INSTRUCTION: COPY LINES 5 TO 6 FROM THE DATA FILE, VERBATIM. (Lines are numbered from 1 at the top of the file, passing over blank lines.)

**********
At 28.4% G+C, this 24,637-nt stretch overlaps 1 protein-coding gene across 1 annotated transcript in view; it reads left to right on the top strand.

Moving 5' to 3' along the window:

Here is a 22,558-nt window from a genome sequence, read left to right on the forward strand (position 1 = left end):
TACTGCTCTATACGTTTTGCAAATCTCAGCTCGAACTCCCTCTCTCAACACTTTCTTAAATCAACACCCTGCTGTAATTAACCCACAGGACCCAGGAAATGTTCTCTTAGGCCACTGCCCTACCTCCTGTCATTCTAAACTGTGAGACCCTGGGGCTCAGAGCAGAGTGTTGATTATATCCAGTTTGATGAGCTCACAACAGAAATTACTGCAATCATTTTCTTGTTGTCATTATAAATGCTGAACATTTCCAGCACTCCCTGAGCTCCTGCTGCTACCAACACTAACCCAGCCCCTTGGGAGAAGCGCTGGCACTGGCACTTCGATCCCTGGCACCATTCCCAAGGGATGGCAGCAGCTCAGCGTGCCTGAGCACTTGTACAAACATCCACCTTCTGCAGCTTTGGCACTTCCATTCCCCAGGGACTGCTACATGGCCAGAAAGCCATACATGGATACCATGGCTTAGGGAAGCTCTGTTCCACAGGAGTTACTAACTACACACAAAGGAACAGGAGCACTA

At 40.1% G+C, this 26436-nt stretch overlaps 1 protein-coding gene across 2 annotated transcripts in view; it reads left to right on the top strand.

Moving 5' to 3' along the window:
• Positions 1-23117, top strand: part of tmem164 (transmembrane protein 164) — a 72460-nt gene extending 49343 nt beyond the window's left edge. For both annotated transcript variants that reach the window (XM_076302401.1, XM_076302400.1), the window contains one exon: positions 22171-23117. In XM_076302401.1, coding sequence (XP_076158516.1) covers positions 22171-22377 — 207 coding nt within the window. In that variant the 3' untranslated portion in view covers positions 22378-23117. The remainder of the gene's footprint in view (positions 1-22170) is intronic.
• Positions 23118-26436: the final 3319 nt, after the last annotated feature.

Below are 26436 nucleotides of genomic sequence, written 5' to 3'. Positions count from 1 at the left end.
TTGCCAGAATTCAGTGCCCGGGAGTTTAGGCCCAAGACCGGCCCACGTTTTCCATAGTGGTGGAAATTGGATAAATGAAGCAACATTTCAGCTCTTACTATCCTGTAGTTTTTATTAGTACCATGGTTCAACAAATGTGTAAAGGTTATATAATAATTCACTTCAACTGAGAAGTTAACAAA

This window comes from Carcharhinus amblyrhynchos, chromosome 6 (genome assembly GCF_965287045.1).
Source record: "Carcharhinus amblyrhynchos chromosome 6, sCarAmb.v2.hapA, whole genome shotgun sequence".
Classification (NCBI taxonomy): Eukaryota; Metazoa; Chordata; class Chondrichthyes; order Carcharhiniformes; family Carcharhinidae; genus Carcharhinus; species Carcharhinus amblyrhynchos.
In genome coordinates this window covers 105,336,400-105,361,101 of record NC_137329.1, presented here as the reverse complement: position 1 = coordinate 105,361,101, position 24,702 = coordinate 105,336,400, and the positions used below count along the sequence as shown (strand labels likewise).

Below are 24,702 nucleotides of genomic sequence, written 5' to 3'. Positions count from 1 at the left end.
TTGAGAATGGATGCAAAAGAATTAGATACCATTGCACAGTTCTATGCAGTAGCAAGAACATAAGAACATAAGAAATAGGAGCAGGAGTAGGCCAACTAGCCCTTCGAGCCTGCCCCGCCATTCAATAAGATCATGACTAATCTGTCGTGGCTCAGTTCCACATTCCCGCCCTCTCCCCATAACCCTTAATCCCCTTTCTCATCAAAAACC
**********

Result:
At 40.1% G+C, this 26436-nt stretch overlaps 1 protein-coding gene across 2 annotated transcripts in view; it reads left to right on the top strand.

Moving 5' to 3' along the window: